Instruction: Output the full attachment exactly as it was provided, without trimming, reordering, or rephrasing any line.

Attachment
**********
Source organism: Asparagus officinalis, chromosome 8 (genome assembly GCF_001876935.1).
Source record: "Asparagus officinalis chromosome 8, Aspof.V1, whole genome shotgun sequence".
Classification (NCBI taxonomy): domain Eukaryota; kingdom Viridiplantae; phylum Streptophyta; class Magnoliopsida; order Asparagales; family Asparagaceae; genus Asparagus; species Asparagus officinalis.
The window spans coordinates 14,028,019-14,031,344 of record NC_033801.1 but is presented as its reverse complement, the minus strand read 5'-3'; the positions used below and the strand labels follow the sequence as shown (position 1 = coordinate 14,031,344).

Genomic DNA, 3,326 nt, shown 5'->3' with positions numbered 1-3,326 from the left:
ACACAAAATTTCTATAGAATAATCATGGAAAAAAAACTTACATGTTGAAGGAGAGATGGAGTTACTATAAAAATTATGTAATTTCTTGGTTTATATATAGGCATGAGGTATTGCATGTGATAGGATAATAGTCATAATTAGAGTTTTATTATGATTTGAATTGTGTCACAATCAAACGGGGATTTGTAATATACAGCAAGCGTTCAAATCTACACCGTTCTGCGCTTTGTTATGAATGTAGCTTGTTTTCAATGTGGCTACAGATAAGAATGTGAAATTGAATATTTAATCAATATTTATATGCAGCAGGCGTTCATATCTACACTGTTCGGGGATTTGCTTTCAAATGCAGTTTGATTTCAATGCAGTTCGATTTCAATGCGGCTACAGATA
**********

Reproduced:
Source organism: Asparagus officinalis, chromosome 8 (genome assembly GCF_001876935.1).
Source record: "Asparagus officinalis chromosome 8, Aspof.V1, whole genome shotgun sequence".
Classification (NCBI taxonomy): domain Eukaryota; kingdom Viridiplantae; phylum Streptophyta; class Magnoliopsida; order Asparagales; family Asparagaceae; genus Asparagus; species Asparagus officinalis.
The window spans coordinates 14,028,019-14,031,344 of record NC_033801.1 but is presented as its reverse complement, the minus strand read 5'-3'; the positions used below and the strand labels follow the sequence as shown (position 1 = coordinate 14,031,344).

Genomic DNA, 3,326 nt, shown 5'->3' with positions numbered 1-3,326 from the left:
ACACAAAATTTCTATAGAATAATCATGGAAAAAAAACTTACATGTTGAAGGAGAGATGGAGTTACTATAAAAATTATGTAATTTCTTGGTTTATATATAGGCATGAGGTATTGCATGTGATAGGATAATAGTCATAATTAGAGTTTTATTATGATTTGAATTGTGTCACAATCAAACGGGGATTTGTAATATACAGCAAGCGTTCAAATCTACACCGTTCTGCGCTTTGTTATGAATGTAGCTTGTTTTCAATGTGGCTACAGATAAGAATGTGAAATTGAATATTTAATCAATATTTATATGCAGCAGGCGTTCATATCTACACTGTTCGGGGATTTGCTTTCAAATGCAGTTTGATTTCAATGCAGTTCGATTTCAATGCGGCTACAGATA